Drinking also increases the risk of miscarriage or a pre-mature birth, which is before 37 weeks. Alcohol consumption during pregnancy can also cause a stillbirth. Binge drinking is also a serious hazard, as studies have shown that women who binge drink three or more time while carrying have a 56 greater chance for a stillbirth than do women who do not binge drink. Likewise, moms who consume five or more drinks a week are at a 70% greater risk of a stillbirth than non-drinkers.

Fetal Alcohol Syndrome is entirely preventable. Don’t drink. Unlike other birth defects, which cannot be helped, FAS is inflicted on the baby by a drinking mother. The Centers for Disease Control and Prevention report that between 1000 and 6000 babies are born each year with FAS, characterized by a small size at birth, which usually means that the child never catches up to his/her proper size.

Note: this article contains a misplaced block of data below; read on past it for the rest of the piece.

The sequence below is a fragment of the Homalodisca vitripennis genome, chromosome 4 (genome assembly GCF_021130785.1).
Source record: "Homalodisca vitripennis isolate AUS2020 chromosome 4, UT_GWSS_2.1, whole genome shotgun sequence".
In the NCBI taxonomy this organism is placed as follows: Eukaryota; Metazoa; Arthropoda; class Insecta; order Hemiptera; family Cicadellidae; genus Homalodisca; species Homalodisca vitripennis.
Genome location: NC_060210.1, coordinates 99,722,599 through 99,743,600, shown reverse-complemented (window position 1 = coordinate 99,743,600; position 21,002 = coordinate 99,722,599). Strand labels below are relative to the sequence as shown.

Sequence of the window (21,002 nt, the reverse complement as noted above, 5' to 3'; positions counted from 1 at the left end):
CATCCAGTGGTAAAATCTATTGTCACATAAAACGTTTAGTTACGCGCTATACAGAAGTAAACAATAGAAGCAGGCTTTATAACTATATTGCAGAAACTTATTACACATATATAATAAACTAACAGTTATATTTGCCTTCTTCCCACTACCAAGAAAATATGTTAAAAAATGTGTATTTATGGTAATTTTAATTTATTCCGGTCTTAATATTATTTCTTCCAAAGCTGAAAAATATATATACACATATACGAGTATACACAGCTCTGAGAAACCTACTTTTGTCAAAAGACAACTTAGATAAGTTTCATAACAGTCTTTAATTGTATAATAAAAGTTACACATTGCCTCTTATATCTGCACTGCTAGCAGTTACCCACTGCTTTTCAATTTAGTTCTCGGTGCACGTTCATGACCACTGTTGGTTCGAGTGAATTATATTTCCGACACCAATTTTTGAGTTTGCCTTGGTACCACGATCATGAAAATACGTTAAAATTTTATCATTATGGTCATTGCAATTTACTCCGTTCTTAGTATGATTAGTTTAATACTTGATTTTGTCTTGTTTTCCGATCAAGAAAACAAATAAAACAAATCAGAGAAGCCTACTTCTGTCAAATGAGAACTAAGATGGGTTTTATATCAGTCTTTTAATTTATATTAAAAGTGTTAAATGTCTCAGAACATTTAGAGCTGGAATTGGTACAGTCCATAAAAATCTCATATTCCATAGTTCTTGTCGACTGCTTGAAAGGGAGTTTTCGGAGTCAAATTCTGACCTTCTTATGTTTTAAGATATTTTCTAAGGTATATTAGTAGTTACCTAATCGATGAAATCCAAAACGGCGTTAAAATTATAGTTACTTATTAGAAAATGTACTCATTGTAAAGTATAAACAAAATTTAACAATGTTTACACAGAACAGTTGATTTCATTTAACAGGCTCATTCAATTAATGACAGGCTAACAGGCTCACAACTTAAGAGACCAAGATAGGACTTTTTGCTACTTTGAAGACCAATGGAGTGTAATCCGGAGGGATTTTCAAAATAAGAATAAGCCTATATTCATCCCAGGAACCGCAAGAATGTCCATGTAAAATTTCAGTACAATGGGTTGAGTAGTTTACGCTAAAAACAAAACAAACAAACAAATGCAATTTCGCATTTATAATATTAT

Babies with FAS may display physical signs, such as smaller eyes and a thin upper lip, marked by smooth skin between the nose and lips instead of the normal groove that healthy babies will have. Their internal organs may not function properly, and FAS babies may have a small, abnormally formed brain, which leads to mental and behavioral challenges.

FAS children do not outgrow their challenges. These children are at risk for mental problems and serious behavioral issues, even criminal issues. Moreover, the effects of the alcohol last for a lifetime. Babies do not grow out of their problems, and as they develop into teenagers, life does not get better.